The words are spoken into a familiar haze of cigar smoke. Times may change, but Arnold (Red) Auerbach does not. It is near the start of his 42nd season with the Boston Celtics, the first day of training camp, Oct. 9, at the Gosman Sports & Convocation Center at Brandeis University. He is supposed to be retired but still is listed as the president of the team and still is a day-to-day presence. About a week earlier his 75th birthday was celebrated at a downtown Boston hotel, where most of the players he had either coached or signed returned for a black-tie gala. He is a professional-basketball eminence, a civic treasure.
The civic treasure uses a plastic foam coffee cup for an ashtray. He is sitting in the trainer's room.
Sports Illustrated: Seventy-five. What do you think when you hear that number?
Red Auerbach: it's not a big deal. I don't think about it. I feel pretty good. I work out a couple times a week, sometimes three times. Racquetball. But I can't do the things I used to do. Instead of running or jogging, I walk. Even that bothers me sometimes.
SI: How many cigars do you smoke a day?
RA: I don't know, maybe eight or 10. But I don't smoke them all the way through all the time.
SI: Do the antismokers ever get after you?
RA: Sure. You can't smoke in restaurants, government buildings, a lot of places. You just keep your mouth shut. Once in a while you get mad because people get unreasonable. I can go someplace, the cigar will be not lit, and as soon as I take it out of the wrapper, some people say, "Boy, does that thing stink." You feel like saying, "I don't like the smell of the perfume or the toilet water you've got on, either," but you don't do that. You walk away. When they get obnoxious, though, you feel like belting them.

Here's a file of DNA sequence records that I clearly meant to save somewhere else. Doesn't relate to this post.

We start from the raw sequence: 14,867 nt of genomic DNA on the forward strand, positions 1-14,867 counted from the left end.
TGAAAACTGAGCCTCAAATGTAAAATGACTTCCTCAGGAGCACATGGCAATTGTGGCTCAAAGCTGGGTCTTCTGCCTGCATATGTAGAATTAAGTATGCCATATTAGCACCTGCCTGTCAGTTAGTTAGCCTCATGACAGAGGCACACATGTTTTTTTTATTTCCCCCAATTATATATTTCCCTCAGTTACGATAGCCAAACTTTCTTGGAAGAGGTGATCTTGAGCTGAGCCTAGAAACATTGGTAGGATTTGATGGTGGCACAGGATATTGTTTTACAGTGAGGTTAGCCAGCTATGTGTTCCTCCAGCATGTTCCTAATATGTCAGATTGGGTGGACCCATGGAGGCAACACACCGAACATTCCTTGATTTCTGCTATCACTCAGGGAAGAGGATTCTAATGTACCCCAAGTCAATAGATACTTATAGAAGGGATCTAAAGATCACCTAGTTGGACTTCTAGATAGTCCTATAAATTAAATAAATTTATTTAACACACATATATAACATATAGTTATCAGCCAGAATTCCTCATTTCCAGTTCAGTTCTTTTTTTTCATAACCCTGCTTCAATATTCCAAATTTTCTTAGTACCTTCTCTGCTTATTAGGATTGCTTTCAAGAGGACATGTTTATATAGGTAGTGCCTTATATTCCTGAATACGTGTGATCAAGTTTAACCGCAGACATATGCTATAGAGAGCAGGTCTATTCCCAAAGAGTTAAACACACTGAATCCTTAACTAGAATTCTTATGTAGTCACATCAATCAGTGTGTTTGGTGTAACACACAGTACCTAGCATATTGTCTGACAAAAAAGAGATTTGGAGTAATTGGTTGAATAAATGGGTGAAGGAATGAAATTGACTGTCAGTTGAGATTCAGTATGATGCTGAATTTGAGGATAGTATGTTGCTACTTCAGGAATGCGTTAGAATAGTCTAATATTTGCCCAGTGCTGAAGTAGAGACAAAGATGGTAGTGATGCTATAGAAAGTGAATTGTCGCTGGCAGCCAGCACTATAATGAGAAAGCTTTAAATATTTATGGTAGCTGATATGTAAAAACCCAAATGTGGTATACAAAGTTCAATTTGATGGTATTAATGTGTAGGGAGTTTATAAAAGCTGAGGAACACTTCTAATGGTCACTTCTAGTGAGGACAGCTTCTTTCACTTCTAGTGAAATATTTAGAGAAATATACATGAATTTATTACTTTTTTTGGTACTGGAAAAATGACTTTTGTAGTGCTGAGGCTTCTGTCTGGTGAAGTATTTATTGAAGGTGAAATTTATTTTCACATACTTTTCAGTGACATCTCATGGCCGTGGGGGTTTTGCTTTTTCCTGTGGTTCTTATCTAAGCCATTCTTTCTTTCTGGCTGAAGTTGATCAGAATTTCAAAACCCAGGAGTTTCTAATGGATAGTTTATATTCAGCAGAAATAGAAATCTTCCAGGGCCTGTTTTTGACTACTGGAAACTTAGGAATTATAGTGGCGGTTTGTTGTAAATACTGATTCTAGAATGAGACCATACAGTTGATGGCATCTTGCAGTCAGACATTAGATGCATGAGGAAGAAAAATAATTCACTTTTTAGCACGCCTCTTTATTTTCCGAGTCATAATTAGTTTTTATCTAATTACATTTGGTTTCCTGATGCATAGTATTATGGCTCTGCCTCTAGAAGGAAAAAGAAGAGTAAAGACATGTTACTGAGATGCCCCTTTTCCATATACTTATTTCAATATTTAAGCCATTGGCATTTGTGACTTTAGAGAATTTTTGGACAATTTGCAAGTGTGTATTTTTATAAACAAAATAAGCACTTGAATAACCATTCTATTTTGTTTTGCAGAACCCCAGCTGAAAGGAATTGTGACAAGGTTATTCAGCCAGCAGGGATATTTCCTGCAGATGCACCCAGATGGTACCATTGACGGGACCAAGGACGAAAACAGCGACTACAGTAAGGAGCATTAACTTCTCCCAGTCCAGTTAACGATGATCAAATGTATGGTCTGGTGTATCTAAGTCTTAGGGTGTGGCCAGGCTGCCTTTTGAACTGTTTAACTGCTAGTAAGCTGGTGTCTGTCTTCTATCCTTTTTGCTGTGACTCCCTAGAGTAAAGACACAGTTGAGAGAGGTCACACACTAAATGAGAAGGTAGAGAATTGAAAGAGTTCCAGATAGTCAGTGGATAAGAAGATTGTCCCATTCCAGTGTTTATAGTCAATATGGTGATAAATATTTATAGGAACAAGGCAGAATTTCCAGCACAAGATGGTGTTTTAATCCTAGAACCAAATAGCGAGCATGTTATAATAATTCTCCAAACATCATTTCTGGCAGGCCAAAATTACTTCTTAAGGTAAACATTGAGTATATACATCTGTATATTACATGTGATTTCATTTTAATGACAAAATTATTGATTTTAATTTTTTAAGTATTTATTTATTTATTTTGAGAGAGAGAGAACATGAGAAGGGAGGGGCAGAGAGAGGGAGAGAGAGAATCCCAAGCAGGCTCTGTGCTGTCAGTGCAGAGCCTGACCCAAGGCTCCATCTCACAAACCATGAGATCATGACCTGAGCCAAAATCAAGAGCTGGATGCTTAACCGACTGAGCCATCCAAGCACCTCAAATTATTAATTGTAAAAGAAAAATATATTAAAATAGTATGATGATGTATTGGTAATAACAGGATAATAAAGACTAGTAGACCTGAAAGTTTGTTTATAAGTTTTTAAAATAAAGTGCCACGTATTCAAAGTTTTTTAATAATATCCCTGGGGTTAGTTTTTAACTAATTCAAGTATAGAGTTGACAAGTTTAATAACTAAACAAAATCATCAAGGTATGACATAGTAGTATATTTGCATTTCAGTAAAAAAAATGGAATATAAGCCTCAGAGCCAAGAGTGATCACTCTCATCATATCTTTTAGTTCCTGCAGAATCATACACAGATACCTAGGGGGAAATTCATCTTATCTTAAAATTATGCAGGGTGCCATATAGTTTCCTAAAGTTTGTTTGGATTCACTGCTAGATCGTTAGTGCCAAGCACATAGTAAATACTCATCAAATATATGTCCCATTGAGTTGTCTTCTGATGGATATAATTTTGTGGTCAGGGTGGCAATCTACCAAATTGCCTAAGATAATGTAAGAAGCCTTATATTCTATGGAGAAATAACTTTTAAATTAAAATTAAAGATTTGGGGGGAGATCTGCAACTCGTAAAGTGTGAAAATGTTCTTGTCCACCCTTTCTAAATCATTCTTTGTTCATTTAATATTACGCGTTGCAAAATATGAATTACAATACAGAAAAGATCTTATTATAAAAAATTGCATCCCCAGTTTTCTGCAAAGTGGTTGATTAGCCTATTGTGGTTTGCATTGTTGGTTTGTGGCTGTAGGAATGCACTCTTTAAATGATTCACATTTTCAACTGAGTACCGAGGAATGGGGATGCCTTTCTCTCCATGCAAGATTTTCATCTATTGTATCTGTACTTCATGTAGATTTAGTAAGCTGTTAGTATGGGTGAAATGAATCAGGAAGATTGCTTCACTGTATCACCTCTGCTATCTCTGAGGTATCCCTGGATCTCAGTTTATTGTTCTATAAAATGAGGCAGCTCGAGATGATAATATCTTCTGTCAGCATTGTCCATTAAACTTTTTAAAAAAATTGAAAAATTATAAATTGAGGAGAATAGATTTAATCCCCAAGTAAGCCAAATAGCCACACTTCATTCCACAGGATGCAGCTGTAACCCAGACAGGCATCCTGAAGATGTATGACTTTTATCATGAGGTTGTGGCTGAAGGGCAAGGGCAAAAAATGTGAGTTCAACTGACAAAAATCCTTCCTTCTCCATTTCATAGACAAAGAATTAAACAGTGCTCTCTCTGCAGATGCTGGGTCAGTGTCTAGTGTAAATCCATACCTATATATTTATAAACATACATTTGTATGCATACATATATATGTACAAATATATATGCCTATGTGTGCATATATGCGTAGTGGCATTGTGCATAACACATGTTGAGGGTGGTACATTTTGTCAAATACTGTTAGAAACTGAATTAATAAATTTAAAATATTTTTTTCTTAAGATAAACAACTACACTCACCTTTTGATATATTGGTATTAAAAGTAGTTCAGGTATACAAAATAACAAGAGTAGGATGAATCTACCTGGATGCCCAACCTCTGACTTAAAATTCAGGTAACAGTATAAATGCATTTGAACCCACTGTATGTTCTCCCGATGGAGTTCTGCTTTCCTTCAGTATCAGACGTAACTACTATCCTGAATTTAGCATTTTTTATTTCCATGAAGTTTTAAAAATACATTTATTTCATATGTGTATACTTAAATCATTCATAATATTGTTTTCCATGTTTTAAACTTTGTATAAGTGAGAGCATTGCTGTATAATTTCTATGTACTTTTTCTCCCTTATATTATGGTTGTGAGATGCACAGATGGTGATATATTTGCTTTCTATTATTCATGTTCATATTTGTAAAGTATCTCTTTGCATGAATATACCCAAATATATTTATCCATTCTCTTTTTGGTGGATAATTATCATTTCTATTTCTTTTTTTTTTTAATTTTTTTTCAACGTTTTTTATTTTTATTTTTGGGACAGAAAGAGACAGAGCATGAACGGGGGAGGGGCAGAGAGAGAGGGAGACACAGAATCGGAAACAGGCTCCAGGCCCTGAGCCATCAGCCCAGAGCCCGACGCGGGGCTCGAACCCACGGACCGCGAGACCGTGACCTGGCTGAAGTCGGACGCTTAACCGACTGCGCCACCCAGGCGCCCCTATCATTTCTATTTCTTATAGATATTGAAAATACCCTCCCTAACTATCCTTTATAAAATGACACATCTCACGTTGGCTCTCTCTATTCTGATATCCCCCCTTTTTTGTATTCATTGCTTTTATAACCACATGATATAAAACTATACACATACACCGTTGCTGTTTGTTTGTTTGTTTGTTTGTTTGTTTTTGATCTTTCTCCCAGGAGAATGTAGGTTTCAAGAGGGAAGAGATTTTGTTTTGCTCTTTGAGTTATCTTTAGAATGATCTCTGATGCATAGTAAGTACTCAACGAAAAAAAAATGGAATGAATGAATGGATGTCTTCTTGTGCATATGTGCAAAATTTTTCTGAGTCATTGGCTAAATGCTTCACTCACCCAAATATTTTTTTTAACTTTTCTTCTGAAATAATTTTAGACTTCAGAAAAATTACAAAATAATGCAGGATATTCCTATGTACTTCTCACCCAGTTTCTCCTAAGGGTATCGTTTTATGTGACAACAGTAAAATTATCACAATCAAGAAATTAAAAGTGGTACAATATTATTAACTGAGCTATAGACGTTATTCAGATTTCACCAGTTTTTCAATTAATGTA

SI: After all these years, are you surprised by how successful the NBA has become?
RA: I'd say yes, but I kind of predicted that, if you had the proper management, the public would buy pro basketball. [Commissioner] David Stern's done a great job in marketing the product.
Basically, it all goes back to 46 years ago, when I took the job with the Washington Caps. I gave up the security of being a teacher and a coach at George Washington University to go with the new pro league. What crossed my mind in those days was that unless you had totally poor management, the success of the league would be predicated on the success of college basketball, which was very high in those days. More than any other college sport, including football, the basketball players were readily recognizable. I felt that by being on the cover of so many magazines and by playing without a helmet, without pads, and with the size and ability of these guys, college basketball players would arouse the curiosity of fans around the country concerning how well they would play at the next level.
When Bill Russell was in college, playing on an undefeated team at San Francisco and winning an Olympic gold medal [in 1956], everybody wanted to know how good he'd be in the pros. The same with Bob Cousy, when his Holy Cross team won the 1947 NCAA tournament. You go on and on, every year there were one or two or sometimes three players who received so much national exposure that they aroused everybody's curiosity. You could go from Cousy, Russell, Jerry Lucas, John Havlicek and Bill Bradley to Patrick Ewing, David Robinson and Shaquille O'Neal today. On and on and on. The average sports fan today knows Shaquille O'Neal and Alonzo Mourning, but he can't tell you who drafted who in football. Or hockey. Or even baseball. So pro basketball, in my opinion, always had a big edge over the other pro sports.
SI: The fact that the game fits neatly inside a television screen doesn't hurt, either.
RA: The adaptability of the game to television. Perfect. The size of the court. You can see the ball. Perfect. The game's also easily explained. It's a simple sport. It's the type of game that everybody plays at every school, in every town, every playground, because it's inexpensive. Basketball, you see, you can play by yourself, and contrary to what people say, it has no real age limit.
I did predict one other thing. I predicted worldwide popularity. Cousy and I used to talk about it, because 35 years ago, when he was playing, we'd go all over the world giving clinics. You could see even then that interest was spreading. They knew me. They knew Cousy. They knew Russell.
SI: Is basketball played better now than it ever has been?